4. BREASTFEEDING OF BABIES
4.1 At the first interview of the Millennium Cohort Study (age 9-10 months) mothers were asked whether they had ever breastfed the cohort baby. Rates of ever breastfeeding varied considerably by UK country. The highest rate of ever breastfeeding was 72.2% in England, and the lowest was in Northern Ireland at 51.2%. In Scotland 64.7% of mothers said they had breastfed their baby for at least one day, a rate that is lower than the rest of the UK average (67.3%). Clearly the much higher rate of ever breastfeeding among England mothers has pulled up the average substantially. Scotland mothers' rate of breastfeeding for at least one month, 42.2%, was also lower than the UK average of 44.8%. The England sample of the Millennium Cohort Study contained sizeable numbers of mothers from minority ethnic groups, and minority ethnic mothers are known to have higher rates of breastfeeding than white mothers in England. This difference may be responsible in part or in whole for the much higher rates of breastfeeding in England and the higher average for the rest of the UK.
4.2 This analysis set out to examine whether the lower rate of breastfeeding among the MCS Scotland sample of mothers could be explained by the varying characteristics of MCS mothers in Scotland compared with the rest of the UK. The analysis examined whether a range of factors in combination, either known or suspected to influence mother's breastfeeding decisions, explained the difference between Scotland and the rest of the UK. Earlier studies suggested the following factors separately influenced mother's decisions to start breastfeeding their baby; whether the pregnancy was planned, attending an antenatal class, the mode of delivery, whether the mother was accompanied at the birth, whether the baby was admitted to special care and the duration of hospital stay, socio-economic status, ethnicity, mothers' educational qualifications, lone mother status, age at birth, age at first ever live birth, and parity (Bartington et al, 2006; Beresford, 2002; Griffiths et al, 2005; Hamlyn et al, 2002).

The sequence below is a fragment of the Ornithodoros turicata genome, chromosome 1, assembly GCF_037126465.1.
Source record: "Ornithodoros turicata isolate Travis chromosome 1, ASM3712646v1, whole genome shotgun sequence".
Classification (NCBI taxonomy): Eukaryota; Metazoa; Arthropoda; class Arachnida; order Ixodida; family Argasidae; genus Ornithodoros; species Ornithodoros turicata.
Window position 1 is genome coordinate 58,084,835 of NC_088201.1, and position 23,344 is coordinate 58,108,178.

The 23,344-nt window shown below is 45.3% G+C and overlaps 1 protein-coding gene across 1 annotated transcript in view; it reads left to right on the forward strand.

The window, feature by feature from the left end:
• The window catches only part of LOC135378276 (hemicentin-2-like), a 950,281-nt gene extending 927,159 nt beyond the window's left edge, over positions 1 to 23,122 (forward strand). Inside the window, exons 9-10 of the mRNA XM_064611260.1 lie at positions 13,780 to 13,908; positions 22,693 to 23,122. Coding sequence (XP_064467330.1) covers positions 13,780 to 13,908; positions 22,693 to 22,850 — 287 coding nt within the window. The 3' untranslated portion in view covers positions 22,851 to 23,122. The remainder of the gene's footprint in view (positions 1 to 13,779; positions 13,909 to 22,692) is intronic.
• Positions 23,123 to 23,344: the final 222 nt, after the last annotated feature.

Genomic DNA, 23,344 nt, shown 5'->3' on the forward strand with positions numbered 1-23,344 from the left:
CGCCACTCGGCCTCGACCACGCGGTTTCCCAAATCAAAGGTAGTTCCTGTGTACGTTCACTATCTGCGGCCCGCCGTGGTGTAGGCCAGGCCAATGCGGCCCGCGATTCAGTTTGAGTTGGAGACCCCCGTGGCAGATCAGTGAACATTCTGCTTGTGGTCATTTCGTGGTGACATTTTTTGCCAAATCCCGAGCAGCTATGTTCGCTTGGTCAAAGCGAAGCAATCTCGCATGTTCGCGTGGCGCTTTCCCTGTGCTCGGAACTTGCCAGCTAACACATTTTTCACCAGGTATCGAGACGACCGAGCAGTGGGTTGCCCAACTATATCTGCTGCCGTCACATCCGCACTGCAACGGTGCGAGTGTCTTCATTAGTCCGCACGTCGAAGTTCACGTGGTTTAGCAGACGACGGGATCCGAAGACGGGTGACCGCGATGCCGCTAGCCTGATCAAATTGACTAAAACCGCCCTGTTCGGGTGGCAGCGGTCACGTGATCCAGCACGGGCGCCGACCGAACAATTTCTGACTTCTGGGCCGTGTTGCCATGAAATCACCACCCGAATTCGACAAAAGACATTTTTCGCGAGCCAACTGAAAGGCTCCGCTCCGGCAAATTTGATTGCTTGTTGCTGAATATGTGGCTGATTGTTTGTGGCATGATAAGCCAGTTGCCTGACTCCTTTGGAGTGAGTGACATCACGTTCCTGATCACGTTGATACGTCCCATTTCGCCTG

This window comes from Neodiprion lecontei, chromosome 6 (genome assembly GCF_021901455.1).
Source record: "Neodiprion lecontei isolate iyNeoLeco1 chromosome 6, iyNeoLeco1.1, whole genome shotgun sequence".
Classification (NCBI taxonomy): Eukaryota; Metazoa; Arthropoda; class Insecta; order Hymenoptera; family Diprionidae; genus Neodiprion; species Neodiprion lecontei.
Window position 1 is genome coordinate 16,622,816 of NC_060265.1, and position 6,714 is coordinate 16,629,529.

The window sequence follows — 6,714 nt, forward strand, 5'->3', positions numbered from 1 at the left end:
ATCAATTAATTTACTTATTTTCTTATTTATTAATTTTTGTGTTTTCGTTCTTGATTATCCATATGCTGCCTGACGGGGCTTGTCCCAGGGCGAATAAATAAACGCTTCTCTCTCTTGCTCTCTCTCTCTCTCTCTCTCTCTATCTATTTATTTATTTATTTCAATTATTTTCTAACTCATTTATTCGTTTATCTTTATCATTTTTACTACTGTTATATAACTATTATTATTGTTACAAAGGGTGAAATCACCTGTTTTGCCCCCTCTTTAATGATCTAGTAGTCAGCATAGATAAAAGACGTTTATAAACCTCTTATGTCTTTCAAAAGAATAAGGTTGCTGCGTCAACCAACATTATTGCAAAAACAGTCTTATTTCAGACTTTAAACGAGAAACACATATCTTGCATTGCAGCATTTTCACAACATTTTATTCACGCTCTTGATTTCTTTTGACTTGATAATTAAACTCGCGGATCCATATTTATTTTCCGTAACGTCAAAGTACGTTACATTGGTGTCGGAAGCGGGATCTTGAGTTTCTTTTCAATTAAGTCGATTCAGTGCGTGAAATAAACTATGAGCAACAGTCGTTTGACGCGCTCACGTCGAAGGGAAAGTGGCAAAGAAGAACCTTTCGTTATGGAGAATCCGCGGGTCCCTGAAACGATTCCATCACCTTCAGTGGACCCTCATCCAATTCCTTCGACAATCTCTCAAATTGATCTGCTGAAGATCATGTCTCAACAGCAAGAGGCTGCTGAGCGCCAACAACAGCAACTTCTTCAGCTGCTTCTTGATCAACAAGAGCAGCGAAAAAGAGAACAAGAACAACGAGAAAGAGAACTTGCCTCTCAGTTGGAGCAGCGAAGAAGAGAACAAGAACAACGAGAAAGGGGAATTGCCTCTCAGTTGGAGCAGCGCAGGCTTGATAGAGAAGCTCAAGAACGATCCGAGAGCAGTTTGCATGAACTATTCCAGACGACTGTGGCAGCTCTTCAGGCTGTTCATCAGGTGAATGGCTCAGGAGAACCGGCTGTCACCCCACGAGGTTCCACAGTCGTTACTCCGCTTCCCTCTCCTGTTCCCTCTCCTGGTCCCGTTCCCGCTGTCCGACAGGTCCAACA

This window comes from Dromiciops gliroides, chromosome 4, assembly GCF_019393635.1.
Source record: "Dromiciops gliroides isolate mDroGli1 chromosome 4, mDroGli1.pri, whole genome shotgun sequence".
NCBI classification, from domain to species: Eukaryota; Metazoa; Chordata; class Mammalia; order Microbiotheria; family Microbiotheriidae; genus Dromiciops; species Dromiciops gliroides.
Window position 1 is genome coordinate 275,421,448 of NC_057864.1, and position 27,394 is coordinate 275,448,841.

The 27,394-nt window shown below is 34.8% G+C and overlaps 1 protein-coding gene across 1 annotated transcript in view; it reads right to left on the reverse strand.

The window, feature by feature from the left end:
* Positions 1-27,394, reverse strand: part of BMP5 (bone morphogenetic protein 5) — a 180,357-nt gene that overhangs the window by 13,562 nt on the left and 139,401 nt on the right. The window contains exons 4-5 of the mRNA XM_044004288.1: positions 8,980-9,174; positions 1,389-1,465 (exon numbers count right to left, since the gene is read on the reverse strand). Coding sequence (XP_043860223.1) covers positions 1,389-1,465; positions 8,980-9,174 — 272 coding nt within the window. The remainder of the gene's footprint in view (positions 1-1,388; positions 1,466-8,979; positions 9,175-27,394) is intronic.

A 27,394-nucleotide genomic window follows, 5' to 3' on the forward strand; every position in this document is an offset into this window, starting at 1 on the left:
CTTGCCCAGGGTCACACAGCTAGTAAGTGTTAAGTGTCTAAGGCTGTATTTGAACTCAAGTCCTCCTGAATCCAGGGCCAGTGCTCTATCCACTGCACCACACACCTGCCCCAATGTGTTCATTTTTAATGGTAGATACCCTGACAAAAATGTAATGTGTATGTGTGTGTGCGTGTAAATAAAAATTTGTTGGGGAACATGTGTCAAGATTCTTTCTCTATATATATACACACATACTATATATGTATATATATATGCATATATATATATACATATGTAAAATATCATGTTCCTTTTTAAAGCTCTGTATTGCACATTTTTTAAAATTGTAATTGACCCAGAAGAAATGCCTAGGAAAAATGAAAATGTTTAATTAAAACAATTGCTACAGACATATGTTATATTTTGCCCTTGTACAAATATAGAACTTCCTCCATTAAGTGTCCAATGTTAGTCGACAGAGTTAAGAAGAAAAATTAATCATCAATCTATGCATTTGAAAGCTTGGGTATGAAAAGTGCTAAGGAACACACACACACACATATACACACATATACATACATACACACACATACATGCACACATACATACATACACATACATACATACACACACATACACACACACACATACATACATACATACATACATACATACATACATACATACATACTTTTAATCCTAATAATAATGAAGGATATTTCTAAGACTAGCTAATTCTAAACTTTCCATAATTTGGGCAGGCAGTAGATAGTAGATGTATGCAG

4.3 The factors that were analysed (in a logistic regression model) to examine whether they explained breastfeeding behaviour included: the mother's marital status, her highest educational qualification, whether she worked in pregnancy, mother's age at the birth of the cohort child, mother's ethnicity, the number of siblings to the cohort child and a selection of experiences around the birth. These variables were all collected at the first interview of MCS, and relied in most cases on mothers' recall about a period 9-10 months earlier. We also considered whether the sex of the child had any explanatory value. Other potential explanatory factors were analysed but dropped due to their lack of statistical significance, sometimes because they were highly correlated with existing variables. 10
4.4 The odds ratio of a mother in Scotland ever breastfeeding the cohort child was lower at 0.834 (p=0.000) compared with a mother in the rest of the UK ever breastfeeding.
4.5 After considering the range of explanatory factors in combination using the whole UK sample, the effect on ever breastfeeding of living in Scotland continued to be significant, and the odds ratio was reduced further (Table A4.1). A mother in Scotland is two-thirds as likely to breastfeed as a mother in the rest of the UK, after all of the other factors in combination were taken into consideration. So differences between UK countries in the MCS mothers' characteristics did not explain the lower rate of breastfeeding among Scotland's mothers.
4.6 The other predictors in the model were largely similar to those found in other studies of mother's breastfeeding behaviour. However, some of the predictors found to be significant in other studies were not significant in this analysis, (eg. the baby going to a special care unit after birth), largely through having correlations with other entered variables.
4.7 Factors that increased the chance of ever breastfeeding included:
- Being married over being cohabiting;
- Having higher educational qualifications compared with none;
- Being an older mother compared with the youngest mothers (14-21);
- Being the first child;
- The mother attending antenatal classes before the birth;
- Having a boy child.
4.8 Mothers from all of the minority ethnic groups were far more likely than white mothers to breastfeed their babies.
4.9 Factors that decreased the chance of ever breastfeeding included:
- Being a lone parent;
- Having a caesarean section delivery;
- Being alone at the birth.
4.10 In all of these cases mothers in Scotland had similar odds of breastfeeding as mothers in the rest of the UK with the same characteristics. However, due to the smaller sample size for Scotland, the odds ratios were not always significant in the Scotland model.
4.11 In conclusion, the lower rate of breastfeeding among mothers in Scotland compared to the rest of the UK is still a puzzle. It is not explained by the differences in characteristics between MCS mothers in Scotland and those in the rest of the UK, as far as we have been able to investigate. The lower rates of breastfeeding in Scotland are robust to the adjustment for a wide range of confounders. In fact, they were lower once these other factors are taken into account which suggests that there is a Scottish effect at work. This may have implications for policy and research. Attendance at antenatal class appears to have a stronger positive effect on mothers taking up breastfeeding in Scotland than in the rest of the UK. This suggests that policy should seek ways of encouraging attendance at antenatal classes in order to boost breastfeeding rates in Scotland.